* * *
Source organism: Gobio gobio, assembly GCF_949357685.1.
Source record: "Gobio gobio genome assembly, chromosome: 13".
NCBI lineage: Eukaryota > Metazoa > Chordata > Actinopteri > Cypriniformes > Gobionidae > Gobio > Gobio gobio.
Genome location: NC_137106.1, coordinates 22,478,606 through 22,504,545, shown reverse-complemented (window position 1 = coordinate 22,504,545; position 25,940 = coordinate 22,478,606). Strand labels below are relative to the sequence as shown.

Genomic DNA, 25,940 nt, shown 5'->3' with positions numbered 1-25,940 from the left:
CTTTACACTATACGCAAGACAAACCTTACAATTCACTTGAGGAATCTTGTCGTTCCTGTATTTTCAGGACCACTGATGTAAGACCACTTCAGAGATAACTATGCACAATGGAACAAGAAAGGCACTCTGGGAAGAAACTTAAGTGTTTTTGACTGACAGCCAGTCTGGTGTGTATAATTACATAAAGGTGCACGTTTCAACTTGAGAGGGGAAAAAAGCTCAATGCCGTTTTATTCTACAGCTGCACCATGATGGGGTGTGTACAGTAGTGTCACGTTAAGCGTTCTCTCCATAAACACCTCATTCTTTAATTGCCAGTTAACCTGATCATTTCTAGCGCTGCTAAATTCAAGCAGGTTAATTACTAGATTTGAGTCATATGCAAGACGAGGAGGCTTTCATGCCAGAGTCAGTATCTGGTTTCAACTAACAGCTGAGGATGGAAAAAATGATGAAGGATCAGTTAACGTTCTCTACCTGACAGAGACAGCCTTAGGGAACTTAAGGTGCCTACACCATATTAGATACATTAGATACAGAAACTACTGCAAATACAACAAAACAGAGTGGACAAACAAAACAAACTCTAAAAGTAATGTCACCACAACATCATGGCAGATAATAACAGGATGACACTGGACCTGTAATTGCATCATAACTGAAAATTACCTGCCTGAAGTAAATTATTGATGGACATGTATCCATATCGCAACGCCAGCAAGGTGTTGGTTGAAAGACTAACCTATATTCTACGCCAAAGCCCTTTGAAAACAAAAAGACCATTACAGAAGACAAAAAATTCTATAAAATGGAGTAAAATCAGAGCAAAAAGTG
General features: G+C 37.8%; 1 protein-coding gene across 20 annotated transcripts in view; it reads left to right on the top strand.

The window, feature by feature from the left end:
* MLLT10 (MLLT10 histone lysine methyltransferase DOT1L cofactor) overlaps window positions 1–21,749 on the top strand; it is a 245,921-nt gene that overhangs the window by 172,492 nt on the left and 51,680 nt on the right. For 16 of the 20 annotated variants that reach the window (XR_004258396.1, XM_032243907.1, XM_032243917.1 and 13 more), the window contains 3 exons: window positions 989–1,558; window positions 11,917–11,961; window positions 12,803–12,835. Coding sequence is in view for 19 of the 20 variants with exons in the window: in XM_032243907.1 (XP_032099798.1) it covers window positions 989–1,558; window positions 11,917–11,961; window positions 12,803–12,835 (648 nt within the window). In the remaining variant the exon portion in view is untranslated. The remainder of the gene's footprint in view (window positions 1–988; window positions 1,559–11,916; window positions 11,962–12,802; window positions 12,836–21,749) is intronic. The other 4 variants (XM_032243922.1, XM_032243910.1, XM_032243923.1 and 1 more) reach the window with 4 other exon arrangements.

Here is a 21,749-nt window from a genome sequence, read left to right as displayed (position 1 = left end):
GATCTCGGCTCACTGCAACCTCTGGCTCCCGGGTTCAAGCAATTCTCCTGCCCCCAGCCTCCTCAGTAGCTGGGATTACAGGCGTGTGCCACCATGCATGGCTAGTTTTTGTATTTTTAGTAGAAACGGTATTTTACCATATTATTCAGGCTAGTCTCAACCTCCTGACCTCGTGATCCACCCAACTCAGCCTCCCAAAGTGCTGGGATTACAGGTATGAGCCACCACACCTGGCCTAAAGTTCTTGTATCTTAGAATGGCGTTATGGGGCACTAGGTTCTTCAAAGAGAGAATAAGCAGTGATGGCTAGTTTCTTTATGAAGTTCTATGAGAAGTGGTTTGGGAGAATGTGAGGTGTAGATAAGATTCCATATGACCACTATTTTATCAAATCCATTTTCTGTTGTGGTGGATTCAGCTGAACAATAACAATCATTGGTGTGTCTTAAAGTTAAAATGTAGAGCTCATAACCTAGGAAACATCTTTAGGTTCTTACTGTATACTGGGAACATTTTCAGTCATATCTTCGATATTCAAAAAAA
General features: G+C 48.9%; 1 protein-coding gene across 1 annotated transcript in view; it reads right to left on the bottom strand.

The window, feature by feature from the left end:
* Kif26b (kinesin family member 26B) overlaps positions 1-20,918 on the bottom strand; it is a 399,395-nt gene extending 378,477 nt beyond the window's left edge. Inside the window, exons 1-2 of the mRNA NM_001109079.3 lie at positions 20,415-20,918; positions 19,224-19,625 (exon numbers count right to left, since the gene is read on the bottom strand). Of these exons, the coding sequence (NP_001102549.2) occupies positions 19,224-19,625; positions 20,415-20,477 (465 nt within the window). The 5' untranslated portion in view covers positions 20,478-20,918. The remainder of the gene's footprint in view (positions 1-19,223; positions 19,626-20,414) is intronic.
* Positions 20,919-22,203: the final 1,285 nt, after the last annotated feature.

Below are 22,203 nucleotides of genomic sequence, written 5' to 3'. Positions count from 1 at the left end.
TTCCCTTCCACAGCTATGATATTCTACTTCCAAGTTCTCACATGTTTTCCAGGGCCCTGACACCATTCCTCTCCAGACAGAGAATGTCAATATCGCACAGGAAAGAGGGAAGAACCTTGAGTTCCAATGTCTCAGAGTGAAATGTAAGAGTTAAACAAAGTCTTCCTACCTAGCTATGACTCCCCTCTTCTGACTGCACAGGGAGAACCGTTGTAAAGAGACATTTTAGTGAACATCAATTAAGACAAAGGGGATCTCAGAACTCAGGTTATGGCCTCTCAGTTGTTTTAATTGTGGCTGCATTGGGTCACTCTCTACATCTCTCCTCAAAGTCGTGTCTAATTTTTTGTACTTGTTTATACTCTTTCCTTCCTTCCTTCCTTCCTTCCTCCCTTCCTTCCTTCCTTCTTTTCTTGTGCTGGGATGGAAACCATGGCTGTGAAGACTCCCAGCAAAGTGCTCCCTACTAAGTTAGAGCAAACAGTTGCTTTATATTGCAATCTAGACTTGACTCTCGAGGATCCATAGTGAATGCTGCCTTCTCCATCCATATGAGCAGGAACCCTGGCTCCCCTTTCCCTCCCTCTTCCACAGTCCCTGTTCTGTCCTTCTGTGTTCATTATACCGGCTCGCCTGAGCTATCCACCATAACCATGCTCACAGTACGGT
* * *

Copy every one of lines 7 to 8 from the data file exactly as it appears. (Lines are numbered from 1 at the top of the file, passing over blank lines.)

General features: G+C 37.8%; 1 protein-coding gene across 20 annotated transcripts in view; it reads left to right on the top strand.

The window, feature by feature from the left end: